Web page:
On Saturday when the Cincinnati Bengals and Las Vegas Raiders finally kick off the NFL’s 2021-22 postseason, something amazing is going to happen: One of these two teams is actually going to win a playoff game.

And that hasn’t happened in a very long time.

The last time the Bengals won a playoff game was Jan. 6, 1991. That’s 31 years or 11,332 days from game day.


Cincinnati Bengals quarterback Joe Burrow celebrates after the Bengals defeated the Kansas City Chiefs 34-31 in an NFL football game, Sunday, Jan. 2, 2022, in Cincinnati. (AP Photo/Jeff Dean)

The Raiders last won a playoff game on Jan. 12, 2002. Yes, the Internet existed by then, but some folks still suspected it might merely be a fad.

For the Raiders, the drought between playoff wins will reach 7,306 on Saturday.


These are two of the top four teams with the widest gap between playoff wins.

It’s been 30 years for the Detroit Lions, so they’re behind the Bengals.

And it’s been 21 years for the Miami Dolphins, so they’ve got the third longest drought, just ahead of the Raiders.

That means Saturday is going to be quite a release for one of these two long-suffering fan bases, even if most of the iPhone and LED lighting generation of players on the field don’t really relate to the droughts.

"No, we’re not worried about that," Bengals quarterback Joe Burrow told reporters this week. "We’re going to go out and execute the way we need to on [Saturday] to try to get the win.

"We’re aware of it, but we’re not really thinking about it. We’re a really young team that, you know, Ja’Marr [Chase] probably didn’t know about that until you guys told him. We have really young players that usually aren’t from here that don’t really understand the history.

"So we’re going in with the mindset of doing whatever it takes to win this game, and that’s what we’re going to go to do."


Las Vegas Raiders kicker Daniel Carlson, center, celebrates after kicking the game-winning field goal against the Los Angeles Chargers during overtime of an NFL football game, Sunday, Jan. 9, 2022, in Las Vegas. (AP Photo/Ellen Schmidt)

Burrow is the face of the Bengals. But he doesn’t speak for everyone on the team. Young as they are, a smaller number of Bengals players are aware of the gap between playoff wins for the franchise and its fans.

And they want to do something about it.

"It’s been a long time since we won a playoff game, so I definitely look forward to this one," running back Joe Mixon said.

Drought or not, the feel around the Bengals this week is different.

"Everybody’s excited," Burrow said. "You can kind of feel the intensity in the locker room as soon as you walk in in the morning. Music’s playing, guys are walking around with a little pep in their step. So I think our guys are ready to go."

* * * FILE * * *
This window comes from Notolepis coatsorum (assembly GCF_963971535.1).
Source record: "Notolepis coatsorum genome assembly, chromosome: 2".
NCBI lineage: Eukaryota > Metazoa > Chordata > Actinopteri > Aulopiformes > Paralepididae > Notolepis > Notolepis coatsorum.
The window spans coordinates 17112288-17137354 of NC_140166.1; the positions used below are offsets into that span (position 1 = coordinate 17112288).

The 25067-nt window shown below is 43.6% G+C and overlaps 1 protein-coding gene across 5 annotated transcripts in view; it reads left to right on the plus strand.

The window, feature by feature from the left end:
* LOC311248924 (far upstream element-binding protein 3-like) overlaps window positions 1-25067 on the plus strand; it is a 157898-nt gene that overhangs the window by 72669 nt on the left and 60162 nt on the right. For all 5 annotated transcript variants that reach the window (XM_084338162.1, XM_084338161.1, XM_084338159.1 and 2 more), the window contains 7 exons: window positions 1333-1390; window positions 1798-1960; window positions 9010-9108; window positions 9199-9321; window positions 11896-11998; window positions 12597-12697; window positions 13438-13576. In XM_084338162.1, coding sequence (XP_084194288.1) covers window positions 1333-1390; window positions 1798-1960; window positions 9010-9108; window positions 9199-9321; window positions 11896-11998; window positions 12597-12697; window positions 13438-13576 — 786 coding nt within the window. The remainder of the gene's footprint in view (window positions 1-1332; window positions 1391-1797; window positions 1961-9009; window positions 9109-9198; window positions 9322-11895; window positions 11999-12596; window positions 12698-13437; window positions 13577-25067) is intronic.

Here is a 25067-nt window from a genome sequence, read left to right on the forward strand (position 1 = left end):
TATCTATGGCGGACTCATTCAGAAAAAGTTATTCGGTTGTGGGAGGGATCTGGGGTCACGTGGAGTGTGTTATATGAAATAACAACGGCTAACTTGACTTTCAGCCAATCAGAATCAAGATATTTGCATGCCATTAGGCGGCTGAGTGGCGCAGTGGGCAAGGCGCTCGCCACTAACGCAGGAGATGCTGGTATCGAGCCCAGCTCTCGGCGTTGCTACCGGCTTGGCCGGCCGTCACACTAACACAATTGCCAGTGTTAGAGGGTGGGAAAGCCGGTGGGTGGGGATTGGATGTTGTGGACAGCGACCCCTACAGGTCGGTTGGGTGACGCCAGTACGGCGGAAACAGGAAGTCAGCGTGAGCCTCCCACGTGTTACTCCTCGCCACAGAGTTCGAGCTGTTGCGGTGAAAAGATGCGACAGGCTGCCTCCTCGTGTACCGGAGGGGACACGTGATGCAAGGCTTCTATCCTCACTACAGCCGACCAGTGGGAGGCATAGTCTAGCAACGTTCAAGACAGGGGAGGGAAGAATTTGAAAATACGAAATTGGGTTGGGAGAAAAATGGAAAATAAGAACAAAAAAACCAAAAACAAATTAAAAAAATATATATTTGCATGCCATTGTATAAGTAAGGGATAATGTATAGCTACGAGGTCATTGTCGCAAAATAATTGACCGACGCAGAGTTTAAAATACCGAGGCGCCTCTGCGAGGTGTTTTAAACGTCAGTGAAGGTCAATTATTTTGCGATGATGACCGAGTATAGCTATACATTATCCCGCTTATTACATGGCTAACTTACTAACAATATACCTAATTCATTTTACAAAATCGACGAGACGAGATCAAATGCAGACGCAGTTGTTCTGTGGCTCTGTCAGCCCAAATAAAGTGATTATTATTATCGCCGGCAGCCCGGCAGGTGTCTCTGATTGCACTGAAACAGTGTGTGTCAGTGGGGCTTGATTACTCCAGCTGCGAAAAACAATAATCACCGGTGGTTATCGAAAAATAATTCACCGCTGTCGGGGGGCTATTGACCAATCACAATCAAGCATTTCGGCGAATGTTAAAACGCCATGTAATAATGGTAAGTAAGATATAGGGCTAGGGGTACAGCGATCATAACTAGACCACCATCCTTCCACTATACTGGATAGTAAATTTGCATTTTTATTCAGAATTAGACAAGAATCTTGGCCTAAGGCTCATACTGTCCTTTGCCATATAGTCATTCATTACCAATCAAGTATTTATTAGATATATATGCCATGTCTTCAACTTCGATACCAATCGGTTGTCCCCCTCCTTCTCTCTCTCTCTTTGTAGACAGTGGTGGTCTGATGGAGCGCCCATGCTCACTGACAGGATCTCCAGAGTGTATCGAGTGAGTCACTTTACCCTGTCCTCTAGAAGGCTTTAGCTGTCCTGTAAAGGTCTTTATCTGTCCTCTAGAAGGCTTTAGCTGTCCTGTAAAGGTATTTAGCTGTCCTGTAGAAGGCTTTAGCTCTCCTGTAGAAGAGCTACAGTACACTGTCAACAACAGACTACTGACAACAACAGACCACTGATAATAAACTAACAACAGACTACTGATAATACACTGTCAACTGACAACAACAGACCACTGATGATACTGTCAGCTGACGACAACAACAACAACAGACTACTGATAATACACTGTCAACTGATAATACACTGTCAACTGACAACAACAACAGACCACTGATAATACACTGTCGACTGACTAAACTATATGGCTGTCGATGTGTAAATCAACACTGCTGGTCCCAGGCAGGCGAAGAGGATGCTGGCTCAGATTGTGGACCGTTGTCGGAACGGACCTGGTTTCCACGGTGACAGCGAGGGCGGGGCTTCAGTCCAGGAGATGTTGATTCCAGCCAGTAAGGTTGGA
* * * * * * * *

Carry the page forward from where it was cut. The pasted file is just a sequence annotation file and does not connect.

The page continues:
In a game billed for how long its been between playoff wins for the participants, the coaches on both teams were feeling a little pressed for time earlier this week. Both teams played Sunday, and the Raiders actually played Sunday night and went into overtime.

So the NFL rewarding the teams with Saturday’s early game made the turnaround a little tight, and both coaching staffs had to move quickly to settle their game and practice plans.

But the Bengals are acting as if time is a secondary factor in this one. Burrow, for example, understands it’s an important day in Cincinnati for reasons tied to success now.

And because he has played important games in college at LSU, he knows how to act.

"I’ve played a lot of big game throughout my college career but also this year as well. The last five or six games have been playoff games. So we’ve got a lot of experience in those kind of situations.

"I got great people around me, great coaches. So there’s no panic in the moment, just stay even keeled throughout the game," Burrow said. "Don’t get too excited, don’t get too down on yourself if you make a mistake. Just play this game like you have all year, and we’ll get the job done."

Burrow and his receivers, which he calls "the freakshow" because of their freakish abilities, are quite a departure for everyone used to watching the Bengals of the past few years that struggled to move the football.

Las Vegas Raiders quarterback Derek Carr (4) celebrates after wide receiver Hunter Renfrow (13) scored a touchdown against the Los Angeles Chargers during the second half of an NFL football game, Sunday, Jan. 9, 2022, in Las Vegas. (AP Photo/David Becker)

Things have indeed changed.

"Everybody was sleeping on us, everybody was not wanting to count us in," Mixon said. "Back then, everybody used to laugh at us on the schedule and be like, ‘Oh, we finna play the Bengals. It’s just a stat week.’ Now it ain’t no laughing, ain’t no playing and joking no more. They know what’s going on, they know how we coming.


"Now, we got all the right pieces here, we got all the things that we need to be able to play in games like this and where we’re able to compete for championships."

It took a while. At least 31 years.